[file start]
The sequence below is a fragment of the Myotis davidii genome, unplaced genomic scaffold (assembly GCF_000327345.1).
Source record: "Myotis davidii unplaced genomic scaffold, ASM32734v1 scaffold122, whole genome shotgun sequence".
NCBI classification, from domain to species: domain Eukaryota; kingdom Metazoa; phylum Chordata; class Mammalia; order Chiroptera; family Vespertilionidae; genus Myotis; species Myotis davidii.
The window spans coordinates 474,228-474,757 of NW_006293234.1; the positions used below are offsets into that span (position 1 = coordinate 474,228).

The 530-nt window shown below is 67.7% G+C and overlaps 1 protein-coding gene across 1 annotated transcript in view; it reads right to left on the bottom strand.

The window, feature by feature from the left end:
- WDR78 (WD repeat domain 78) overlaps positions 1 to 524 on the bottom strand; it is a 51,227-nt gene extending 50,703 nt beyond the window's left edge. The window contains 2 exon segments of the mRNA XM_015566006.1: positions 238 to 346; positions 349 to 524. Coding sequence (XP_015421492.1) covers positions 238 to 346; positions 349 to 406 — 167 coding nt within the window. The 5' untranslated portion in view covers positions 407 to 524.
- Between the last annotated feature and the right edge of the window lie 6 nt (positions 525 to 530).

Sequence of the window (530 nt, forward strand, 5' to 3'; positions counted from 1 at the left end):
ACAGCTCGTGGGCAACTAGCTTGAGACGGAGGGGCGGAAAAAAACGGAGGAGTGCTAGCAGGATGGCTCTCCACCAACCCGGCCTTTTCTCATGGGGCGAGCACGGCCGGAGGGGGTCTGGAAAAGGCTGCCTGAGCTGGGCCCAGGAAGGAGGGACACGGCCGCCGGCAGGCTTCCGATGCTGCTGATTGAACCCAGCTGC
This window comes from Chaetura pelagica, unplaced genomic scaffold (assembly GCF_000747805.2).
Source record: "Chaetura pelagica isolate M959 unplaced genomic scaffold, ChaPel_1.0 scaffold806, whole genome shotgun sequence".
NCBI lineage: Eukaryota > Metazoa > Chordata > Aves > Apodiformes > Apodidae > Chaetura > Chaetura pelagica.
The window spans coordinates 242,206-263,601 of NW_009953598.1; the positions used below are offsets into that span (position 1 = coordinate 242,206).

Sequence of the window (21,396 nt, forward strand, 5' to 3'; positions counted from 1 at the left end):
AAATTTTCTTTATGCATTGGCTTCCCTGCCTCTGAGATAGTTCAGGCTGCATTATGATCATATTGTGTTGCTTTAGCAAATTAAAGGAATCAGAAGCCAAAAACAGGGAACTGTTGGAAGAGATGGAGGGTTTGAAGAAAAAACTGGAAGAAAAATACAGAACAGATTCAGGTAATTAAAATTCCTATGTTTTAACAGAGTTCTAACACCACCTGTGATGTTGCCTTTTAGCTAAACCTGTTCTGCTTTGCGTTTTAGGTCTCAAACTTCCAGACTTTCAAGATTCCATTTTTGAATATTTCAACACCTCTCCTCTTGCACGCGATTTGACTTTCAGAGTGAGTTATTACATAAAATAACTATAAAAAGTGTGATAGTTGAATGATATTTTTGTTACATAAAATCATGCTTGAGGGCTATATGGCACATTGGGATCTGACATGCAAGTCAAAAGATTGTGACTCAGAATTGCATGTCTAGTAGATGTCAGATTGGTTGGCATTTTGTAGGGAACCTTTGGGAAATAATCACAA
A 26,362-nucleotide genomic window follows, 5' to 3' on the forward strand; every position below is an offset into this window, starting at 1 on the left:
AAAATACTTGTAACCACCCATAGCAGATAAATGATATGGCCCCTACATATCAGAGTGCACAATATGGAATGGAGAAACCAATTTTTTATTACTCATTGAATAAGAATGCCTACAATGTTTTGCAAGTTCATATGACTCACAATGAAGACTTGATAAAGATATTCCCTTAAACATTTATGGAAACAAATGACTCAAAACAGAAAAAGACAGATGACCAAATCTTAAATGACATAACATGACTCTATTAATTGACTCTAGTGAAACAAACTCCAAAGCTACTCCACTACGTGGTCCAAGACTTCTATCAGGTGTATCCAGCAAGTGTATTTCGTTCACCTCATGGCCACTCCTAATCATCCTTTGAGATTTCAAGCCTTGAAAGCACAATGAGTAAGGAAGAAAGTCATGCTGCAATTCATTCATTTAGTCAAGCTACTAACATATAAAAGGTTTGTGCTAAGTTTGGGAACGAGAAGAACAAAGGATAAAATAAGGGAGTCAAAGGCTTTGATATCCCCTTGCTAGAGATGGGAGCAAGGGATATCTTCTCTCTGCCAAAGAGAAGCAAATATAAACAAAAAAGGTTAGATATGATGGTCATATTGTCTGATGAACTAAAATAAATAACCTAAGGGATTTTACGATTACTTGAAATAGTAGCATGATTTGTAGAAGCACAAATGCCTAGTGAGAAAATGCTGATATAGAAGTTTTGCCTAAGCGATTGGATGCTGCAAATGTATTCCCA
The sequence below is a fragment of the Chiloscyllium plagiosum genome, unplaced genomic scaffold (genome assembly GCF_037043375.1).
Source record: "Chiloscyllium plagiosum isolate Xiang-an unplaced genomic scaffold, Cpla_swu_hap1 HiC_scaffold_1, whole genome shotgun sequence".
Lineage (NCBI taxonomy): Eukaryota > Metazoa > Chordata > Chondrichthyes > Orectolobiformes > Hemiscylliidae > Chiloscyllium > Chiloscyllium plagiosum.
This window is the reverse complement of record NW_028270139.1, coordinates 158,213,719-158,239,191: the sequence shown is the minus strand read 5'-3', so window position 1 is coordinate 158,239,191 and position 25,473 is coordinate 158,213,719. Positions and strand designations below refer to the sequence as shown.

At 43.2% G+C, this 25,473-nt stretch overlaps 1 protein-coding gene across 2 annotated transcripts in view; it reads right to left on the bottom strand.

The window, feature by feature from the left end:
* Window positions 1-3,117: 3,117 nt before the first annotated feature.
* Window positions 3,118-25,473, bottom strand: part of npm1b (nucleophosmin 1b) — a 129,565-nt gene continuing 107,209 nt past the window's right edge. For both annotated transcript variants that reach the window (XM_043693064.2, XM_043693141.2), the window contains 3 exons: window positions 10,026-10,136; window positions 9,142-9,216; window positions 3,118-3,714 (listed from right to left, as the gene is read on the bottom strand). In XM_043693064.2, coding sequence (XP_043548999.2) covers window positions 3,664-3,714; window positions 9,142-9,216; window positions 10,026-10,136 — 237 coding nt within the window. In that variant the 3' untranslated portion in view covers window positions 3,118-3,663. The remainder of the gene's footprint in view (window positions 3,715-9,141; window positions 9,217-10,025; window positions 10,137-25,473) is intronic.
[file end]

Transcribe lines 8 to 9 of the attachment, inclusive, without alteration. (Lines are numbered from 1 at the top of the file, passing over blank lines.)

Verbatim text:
- Between the last annotated feature and the right edge of the window lie 6 nt (positions 525 to 530).

Sequence of the window (530 nt, forward strand, 5' to 3'; positions counted from 1 at the left end):